Dorchester Community Food Coop Winter Farmers Market
Sundays 12:00pm – 4:00pm
January 6 – March 24, 2013
Great Hall in Codman Square
6 Norfolk Street
Dorchester, MA 02124
5-10 minute walk from Shawmut (red line)
Parking available on the street and at the Codman Square Health Center
Cash and credit cards (MasterCard and Visa) but not debit cards. SNAP/EBT and Boston Bounty Bucks also accepted. Some vendors accept WIC vouchers.
On Sunday afternoon, I made my way to the Winter Farmers Market in Codman Square, where there was also a staffed information table at the entrance. In addition, there was an opportunity to purchase a $1.00 raffle ticket in hopes of winning two grocery bags full of food (sadly I didn’t win). Shaquille Jones was also at this market – since he does freelance work with both the JP and Dorchester markets – and he offered to show me around. The venue was a little smaller than JP and had a few of the same vendors, including Hickory Nut Farm, Red’s Best Local Seafood, and the Great Cape Baking Company. The top picks from this market, however, were the Pirate Spread from Engelnook Farm, stuffed grape leaves from Samira’s Homemade, and almond butter cookies from The Ancient Bakers. The founder of The Ancient Bakers, Tonya Johnson, began experimenting with ancient ingredients when her son was 15 months old. He was diagnosed with acute malnutrition due to several food allergies, and his skin began to break out in rashes. Many elimination diets later, nothing seemed to be working. The state wrongly charged Johnson with neglect. She decided she had to take things into her own hands. That’s when she started experimenting with ingredients like medicinal flowers, rosemary, sage, sprouts, and more. She began baking cookies and biscuits with these ancient ingredients and sans dairy and gluten. Her son is now 13 years old, and it was neat to see him by her side supporting her at the market. “I eat a lot now,” he said, “a lot!”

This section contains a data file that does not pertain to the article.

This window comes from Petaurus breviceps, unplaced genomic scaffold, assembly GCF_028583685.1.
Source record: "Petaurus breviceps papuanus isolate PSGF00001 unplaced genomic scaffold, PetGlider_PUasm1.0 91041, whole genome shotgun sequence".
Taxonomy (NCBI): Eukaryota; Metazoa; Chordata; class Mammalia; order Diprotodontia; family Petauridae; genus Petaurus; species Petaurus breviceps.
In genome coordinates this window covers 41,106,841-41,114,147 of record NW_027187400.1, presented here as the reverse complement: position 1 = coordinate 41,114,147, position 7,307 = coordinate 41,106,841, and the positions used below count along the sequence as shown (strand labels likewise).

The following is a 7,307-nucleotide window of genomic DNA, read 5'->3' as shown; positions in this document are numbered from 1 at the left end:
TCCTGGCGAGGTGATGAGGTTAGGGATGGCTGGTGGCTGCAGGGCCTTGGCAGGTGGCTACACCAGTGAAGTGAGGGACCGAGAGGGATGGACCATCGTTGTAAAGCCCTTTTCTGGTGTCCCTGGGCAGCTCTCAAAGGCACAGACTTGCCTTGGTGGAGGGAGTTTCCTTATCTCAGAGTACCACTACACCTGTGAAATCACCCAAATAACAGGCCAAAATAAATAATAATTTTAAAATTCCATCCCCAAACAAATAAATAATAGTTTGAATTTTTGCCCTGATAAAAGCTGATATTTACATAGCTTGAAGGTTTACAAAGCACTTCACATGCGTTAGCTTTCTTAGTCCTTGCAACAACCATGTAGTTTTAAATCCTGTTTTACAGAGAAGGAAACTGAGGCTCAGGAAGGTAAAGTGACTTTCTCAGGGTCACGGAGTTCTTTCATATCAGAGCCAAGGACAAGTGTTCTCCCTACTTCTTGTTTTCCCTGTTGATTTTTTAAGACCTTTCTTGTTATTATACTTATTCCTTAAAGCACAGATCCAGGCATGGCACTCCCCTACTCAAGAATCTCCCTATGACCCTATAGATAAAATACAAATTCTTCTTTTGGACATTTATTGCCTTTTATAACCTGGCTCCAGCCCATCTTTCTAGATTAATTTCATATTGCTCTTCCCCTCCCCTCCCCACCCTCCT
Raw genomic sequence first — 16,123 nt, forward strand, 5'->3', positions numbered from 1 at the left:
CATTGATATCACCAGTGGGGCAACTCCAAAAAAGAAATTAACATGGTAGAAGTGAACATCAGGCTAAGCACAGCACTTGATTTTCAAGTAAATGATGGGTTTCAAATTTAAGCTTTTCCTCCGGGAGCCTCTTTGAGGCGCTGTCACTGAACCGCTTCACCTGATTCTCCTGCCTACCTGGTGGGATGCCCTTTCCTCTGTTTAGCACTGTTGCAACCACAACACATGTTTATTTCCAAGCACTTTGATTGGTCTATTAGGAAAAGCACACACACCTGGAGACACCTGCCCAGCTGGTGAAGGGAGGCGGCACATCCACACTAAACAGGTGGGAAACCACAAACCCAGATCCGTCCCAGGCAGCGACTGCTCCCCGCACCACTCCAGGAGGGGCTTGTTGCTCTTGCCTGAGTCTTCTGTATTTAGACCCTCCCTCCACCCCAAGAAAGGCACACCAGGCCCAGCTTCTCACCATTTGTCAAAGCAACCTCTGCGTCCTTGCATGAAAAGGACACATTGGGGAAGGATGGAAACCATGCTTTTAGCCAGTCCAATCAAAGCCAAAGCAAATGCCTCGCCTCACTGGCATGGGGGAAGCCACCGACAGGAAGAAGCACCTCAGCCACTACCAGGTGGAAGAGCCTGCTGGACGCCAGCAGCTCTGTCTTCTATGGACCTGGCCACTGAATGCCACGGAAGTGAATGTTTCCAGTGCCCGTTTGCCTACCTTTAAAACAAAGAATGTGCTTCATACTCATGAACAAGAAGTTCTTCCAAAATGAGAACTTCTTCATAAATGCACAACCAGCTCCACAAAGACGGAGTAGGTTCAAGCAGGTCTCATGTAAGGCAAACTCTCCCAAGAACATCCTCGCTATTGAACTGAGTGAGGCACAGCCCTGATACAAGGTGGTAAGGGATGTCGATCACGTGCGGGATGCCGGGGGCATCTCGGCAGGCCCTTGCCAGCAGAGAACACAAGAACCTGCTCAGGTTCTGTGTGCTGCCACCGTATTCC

Unfortunately, I could not make it to all of the Boston winter farmers markets. There are many more to be explored so be sure to check here for a market near you!
Photos by author
Lainey Younkin is a second-year Nutrition Communication student. She loved exploring these Boston winter farmers markets and will gladly go back to any of them with anyone who’s interested!